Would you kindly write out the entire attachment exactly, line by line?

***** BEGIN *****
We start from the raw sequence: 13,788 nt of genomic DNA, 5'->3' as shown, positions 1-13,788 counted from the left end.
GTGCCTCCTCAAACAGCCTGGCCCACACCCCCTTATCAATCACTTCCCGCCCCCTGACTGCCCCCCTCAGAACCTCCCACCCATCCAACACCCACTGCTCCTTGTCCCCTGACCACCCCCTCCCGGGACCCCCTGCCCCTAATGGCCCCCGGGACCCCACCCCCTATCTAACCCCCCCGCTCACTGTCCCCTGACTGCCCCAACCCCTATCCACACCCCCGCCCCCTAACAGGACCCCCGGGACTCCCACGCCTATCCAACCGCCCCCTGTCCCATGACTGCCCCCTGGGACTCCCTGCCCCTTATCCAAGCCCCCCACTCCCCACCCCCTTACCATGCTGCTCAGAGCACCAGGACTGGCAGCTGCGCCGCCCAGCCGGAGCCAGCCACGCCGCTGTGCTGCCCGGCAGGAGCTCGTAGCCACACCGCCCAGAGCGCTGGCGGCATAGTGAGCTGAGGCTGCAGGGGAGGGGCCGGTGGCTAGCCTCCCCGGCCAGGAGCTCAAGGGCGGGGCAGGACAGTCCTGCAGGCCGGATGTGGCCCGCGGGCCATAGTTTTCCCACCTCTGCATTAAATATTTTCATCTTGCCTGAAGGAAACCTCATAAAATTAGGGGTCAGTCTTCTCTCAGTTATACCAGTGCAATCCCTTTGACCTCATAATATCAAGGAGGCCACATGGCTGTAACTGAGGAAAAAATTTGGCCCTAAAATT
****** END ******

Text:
We start from the raw sequence: 13,788 nt of genomic DNA, 5'->3' as shown, positions 1-13,788 counted from the left end.
GTGCCTCCTCAAACAGCCTGGCCCACACCCCCTTATCAATCACTTCCCGCCCCCTGACTGCCCCCCTCAGAACCTCCCACCCATCCAACACCCACTGCTCCTTGTCCCCTGACCACCCCCTCCCGGGACCCCCTGCCCCTAATGGCCCCCGGGACCCCACCCCCTATCTAACCCCCCCGCTCACTGTCCCCTGACTGCCCCAACCCCTATCCACACCCCCGCCCCCTAACAGGACCCCCGGGACTCCCACGCCTATCCAACCGCCCCCTGTCCCATGACTGCCCCCTGGGACTCCCTGCCCCTTATCCAAGCCCCCCACTCCCCACCCCCTTACCATGCTGCTCAGAGCACCAGGACTGGCAGCTGCGCCGCCCAGCCGGAGCCAGCCACGCCGCTGTGCTGCCCGGCAGGAGCTCGTAGCCACACCGCCCAGAGCGCTGGCGGCATAGTGAGCTGAGGCTGCAGGGGAGGGGCCGGTGGCTAGCCTCCCCGGCCAGGAGCTCAAGGGCGGGGCAGGACAGTCCTGCAGGCCGGATGTGGCCCGCGGGCCATAGTTTTCCCACCTCTGCATTAAATATTTTCATCTTGCCTGAAGGAAACCTCATAAAATTAGGGGTCAGTCTTCTCTCAGTTATACCAGTGCAATCCCTTTGACCTCATAATATCAAGGAGGCCACATGGCTGTAACTGAGGAAAAAATTTGGCCCTAAAATT